• The Credit Crunch – so what for IT and Operations? (July 20th, 2008): What has happened to Interbank markets over the last 6 months, why has this happened and what is the expected impact on IT and Operations. There are two main areas of change as a result of the credit crunch for IT and Operations; (1) Stop / Run down programmes, and (2) New MI based on ...
  • The Anatomy of Investment Bank (December 21st, 2007): An Investment bank works from a systems and operations point of view. It is by necessity a simplification of reality but conveys the essence of the game. There are two parts to this; The Core Trading Business Model & The Investment Bank Structural Overlay.
  • The RBS ABN Amro Challenge (December 21st, 2007): The RBS challenge in integrating ABN Amro, describing the necessary stages of the ABN separation project and the RBS integration project.
  • PSD Part 5: So What Do Banks Have To Do? (August 21st, 2007): The Payment Services Directive (PSD) has not received anything like the media air time that SEPA has but for a UK bank it is actually a more important set of changes.
  • PSD Part 4: Refunds and Complaints (August 21st, 2007): The Payment Services Directive (PSD) has not received anything like the media air time that SEPA has but for a UK bank it is actually a more important set of changes.
  • PSD Part 3: Value Dates and Cycle Times (August 21st, 2007): The Payment Services Directive (PSD) has not received anything like the media air time that SEPA has but for a UK bank it is actually a more important set of changes.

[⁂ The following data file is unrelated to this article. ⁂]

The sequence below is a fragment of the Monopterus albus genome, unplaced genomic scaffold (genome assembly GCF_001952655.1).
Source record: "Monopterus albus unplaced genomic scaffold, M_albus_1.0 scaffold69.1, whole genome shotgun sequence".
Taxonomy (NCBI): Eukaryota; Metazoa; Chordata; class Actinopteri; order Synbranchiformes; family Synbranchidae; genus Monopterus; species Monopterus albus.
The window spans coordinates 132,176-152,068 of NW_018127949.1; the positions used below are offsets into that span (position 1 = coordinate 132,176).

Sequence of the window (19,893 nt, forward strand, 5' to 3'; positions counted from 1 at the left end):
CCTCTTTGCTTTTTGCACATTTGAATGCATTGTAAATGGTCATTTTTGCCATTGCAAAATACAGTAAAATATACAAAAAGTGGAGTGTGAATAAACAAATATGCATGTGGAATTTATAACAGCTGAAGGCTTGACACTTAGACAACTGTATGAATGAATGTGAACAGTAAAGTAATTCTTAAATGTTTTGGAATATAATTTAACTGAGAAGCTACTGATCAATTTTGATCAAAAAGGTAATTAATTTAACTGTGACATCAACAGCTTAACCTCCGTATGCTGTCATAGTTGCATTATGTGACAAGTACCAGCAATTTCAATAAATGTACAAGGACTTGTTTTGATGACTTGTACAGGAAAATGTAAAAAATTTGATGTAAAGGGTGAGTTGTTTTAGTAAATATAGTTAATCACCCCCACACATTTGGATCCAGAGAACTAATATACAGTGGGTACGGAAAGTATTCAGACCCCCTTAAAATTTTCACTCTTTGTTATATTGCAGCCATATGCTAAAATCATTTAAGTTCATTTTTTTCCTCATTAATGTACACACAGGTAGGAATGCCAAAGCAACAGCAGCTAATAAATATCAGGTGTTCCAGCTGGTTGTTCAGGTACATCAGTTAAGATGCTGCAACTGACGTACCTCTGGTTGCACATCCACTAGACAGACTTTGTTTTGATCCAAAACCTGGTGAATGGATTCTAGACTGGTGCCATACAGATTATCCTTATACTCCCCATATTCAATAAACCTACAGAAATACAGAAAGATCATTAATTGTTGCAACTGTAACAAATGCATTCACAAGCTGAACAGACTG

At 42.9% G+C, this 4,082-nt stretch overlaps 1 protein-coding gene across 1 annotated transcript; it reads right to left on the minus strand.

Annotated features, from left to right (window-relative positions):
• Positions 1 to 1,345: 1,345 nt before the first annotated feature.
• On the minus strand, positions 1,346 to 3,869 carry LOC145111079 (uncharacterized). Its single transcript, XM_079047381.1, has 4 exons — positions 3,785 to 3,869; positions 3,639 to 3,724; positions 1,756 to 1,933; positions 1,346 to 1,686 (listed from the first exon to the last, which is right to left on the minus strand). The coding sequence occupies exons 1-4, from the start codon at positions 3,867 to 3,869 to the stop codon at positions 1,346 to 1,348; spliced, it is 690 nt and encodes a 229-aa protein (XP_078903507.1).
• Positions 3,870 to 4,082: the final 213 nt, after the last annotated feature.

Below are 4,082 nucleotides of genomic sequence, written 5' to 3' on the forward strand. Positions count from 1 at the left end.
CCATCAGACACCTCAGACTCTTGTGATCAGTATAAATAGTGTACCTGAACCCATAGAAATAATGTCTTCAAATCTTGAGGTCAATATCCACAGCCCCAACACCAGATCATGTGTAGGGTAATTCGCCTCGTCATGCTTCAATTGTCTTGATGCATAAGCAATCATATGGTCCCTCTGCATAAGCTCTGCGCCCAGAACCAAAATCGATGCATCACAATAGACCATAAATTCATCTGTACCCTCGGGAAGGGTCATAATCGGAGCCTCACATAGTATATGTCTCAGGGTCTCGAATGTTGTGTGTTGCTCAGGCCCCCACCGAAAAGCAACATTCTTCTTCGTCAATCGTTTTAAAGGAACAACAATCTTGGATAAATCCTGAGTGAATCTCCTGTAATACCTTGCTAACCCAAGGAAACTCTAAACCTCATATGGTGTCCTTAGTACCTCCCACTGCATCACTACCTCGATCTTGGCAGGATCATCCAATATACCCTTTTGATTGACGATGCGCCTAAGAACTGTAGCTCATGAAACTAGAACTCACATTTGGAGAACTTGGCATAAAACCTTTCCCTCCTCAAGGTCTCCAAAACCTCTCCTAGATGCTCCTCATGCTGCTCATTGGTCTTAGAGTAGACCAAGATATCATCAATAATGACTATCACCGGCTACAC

• PSD Part 2: Impact on Competition and Changes to Pricing (August 21st, 2007): The Payment Services Directive (PSD) has not received anything like the media air time that SEPA has but for a UK bank it is actually a more important set of changes.
  • PSD Part 1: Definition, Mechanism and Scope (August 21st, 2007): The Payment Services Directive (PSD) has not received anything like the media air time that SEPA has but for a UK bank it is actually a more important set of changes.
  • Agency Bank Cheque Clearing (January 22nd, 2007): For those who are not familiar with the UK Cheque clearing processes we have created two further reports that explain the current UK cheque clearing processes.
  • Current UK Cheque Clearing Process (January 22nd, 2007): For those who are not familiar with the UK Cheque clearing processes we have created two further reports that explain the current UK cheque clearing processes.
  • What The Government’s Cheque Clearing Changes Mean For Banks (January 21st, 2007): The Government has announced changes that have to be made by end 2007 to the cheque clearing system. An explanation of the government changes and how these impact Clearing Bank and non-Clearing Bank cheque processes.
  • What is a merchant Acquirer? (November 22nd, 2006): Under what is called the SEPA Cards Framework (SCF) there is a drive to standardise the interface between Merchants and Merchant Acquirer – find out more about what a merchant acquirer is.